If true, this could be why the Obama administration is hesitant to intervene between Syrian rebels and the Assad regime. And, more troubling, if true, it could also mean U.S. (Read: CIA) intervention has already occurred in Syria behind the scenes. (I sincerely hope the latter is just my cynicism speaking)
According to one of the lead investigators from the United Nations, they've gathered testimony from both medical staff and the casualties of the civil war currently raging in Syria indicating that it was not the Assad regime who used chemical weapons but rather the rebels.
The United Nations independent commission of inquiry on Syria has not yet seen evidence of government forces having used chemical weapons, which are banned under international law, said commission member Carla Del Ponte.This information is kinda tough to reconcile with the rhetoric we're hearing in the U.S. right now. Of course, our media rarely pays attention to anything the United Nations has to say about anything.
"Our investigators have been in neighboring countries interviewing victims, doctors and field hospitals and, according to their report of last week which I have seen, there are strong, concrete suspicions but not yet incontrovertible proof of the use of sarin gas, from the way the victims were treated," Del Ponte said in an interview with Swiss-Italian television.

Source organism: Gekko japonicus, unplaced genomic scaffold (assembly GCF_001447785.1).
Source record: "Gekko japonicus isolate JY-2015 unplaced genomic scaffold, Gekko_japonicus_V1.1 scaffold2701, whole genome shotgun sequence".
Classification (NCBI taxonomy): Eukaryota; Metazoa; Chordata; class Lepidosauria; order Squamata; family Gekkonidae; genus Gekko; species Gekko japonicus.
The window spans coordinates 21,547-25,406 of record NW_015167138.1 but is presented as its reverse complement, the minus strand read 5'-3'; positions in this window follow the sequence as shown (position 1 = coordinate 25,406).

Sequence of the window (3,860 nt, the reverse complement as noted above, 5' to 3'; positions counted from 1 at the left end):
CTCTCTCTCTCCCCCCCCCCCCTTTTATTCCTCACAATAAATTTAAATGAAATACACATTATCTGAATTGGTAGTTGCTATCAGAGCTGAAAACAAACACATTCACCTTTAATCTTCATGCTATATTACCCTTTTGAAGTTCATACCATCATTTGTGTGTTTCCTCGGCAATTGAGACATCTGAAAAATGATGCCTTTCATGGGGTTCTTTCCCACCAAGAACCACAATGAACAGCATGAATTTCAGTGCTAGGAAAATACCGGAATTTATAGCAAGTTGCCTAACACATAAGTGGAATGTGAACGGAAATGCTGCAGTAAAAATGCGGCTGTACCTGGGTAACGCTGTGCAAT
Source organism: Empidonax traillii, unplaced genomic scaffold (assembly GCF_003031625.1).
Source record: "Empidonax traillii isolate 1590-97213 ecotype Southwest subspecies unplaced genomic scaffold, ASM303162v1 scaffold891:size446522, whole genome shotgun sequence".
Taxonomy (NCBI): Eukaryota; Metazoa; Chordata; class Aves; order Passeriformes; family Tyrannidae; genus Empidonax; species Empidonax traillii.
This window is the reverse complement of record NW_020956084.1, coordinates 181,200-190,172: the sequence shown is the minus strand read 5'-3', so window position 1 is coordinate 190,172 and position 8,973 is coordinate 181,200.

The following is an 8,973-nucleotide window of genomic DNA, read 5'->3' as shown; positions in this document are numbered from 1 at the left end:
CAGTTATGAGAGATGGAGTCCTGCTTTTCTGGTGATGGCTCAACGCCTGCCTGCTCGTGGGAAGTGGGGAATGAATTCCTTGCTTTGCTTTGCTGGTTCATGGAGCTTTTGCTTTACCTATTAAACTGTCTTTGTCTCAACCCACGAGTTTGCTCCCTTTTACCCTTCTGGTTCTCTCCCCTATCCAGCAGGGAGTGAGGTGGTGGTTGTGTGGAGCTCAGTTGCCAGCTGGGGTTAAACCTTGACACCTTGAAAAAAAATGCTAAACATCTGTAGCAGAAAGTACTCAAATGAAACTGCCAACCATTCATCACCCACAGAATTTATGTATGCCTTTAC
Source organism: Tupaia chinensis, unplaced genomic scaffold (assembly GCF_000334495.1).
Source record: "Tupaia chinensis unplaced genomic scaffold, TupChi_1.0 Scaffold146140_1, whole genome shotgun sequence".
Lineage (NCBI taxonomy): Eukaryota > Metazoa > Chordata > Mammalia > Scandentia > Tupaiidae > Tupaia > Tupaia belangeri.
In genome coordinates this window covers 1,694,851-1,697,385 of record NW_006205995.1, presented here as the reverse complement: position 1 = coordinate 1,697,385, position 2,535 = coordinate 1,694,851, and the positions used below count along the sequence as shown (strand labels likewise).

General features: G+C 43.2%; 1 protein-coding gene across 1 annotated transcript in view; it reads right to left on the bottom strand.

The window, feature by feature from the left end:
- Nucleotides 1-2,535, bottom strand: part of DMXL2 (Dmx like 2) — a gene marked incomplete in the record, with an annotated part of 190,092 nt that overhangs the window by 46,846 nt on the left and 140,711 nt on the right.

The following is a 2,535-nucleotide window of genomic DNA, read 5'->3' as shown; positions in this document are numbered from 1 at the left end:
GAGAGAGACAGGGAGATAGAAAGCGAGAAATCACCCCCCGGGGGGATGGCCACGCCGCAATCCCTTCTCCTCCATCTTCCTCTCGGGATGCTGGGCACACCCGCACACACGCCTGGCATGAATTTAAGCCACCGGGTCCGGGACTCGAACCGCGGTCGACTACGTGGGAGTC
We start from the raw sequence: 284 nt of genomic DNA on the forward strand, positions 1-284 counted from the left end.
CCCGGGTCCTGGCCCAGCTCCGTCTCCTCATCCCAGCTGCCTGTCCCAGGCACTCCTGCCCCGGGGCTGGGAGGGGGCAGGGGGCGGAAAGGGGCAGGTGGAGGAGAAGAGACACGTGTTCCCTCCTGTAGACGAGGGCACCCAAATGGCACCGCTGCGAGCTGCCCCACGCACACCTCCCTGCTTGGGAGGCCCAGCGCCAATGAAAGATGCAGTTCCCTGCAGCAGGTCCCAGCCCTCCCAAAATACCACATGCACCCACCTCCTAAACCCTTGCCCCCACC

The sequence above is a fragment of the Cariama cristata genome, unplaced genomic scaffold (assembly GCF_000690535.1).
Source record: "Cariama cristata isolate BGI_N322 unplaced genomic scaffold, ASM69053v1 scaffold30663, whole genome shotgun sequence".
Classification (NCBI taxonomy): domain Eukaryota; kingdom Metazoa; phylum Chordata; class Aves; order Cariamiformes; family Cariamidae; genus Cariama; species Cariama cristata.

"This was use on the part of the opposition, the rebels, not by the government authorities," she added, speaking in Italian.
Del Ponte is a former Swiss attorney-general who at one time served as prosecutor at the International Criminal Tribunal for the former Yugoslavia. She didn't offer any details of where or when sarin gas may have been used.
Separate from the investigation of the alleged use of chemical weapons, the inquiry based in Geneva covers war crimes and human rights violations during the current Syrian conflict.
Reuters is carrying the story:
President Bashar al-Assad's government and the rebels accuse each another of carrying out three chemical weapon attacks, one near Aleppo and another near Damascus, both in March, and another in Homs in December.Is it just me who thinks the phrase, "varying degrees of confidence" doesn't bode well for the reliability of the intelligence our government is presently gathering in the region?
The civil war began with anti-government protests in March 2011. The conflict has now claimed an estimated 70,000 lives and forced 1.2 million Syrian refugees to flee.
The United States has said it has "varying degrees of confidence" that sarin has been used by Syria's government on its people.
President Barack Obama last year declared that the use or deployment of chemical weapons by Assad would cross a "red line".